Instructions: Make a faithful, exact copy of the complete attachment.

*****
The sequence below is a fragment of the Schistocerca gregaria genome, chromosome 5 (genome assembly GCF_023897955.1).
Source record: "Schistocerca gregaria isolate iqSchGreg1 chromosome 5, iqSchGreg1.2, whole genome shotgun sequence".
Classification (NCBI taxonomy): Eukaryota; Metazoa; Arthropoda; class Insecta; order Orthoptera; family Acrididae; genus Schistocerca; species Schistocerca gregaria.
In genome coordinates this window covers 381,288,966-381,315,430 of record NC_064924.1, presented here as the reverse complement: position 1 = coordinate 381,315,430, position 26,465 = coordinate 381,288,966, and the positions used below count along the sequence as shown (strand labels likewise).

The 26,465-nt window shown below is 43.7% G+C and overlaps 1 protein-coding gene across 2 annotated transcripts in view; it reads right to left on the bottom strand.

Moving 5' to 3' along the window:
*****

The sequence below is a fragment of the Schistocerca gregaria genome, chromosome 5 (genome assembly GCF_023897955.1).
Source record: "Schistocerca gregaria isolate iqSchGreg1 chromosome 5, iqSchGreg1.2, whole genome shotgun sequence".
Classification (NCBI taxonomy): Eukaryota; Metazoa; Arthropoda; class Insecta; order Orthoptera; family Acrididae; genus Schistocerca; species Schistocerca gregaria.
In genome coordinates this window covers 381,288,966-381,315,430 of record NC_064924.1, presented here as the reverse complement: position 1 = coordinate 381,315,430, position 26,465 = coordinate 381,288,966, and the positions used below count along the sequence as shown (strand labels likewise).

The 26,465-nt window shown below is 43.7% G+C and overlaps 1 protein-coding gene across 2 annotated transcripts in view; it reads right to left on the bottom strand.

Moving 5' to 3' along the window: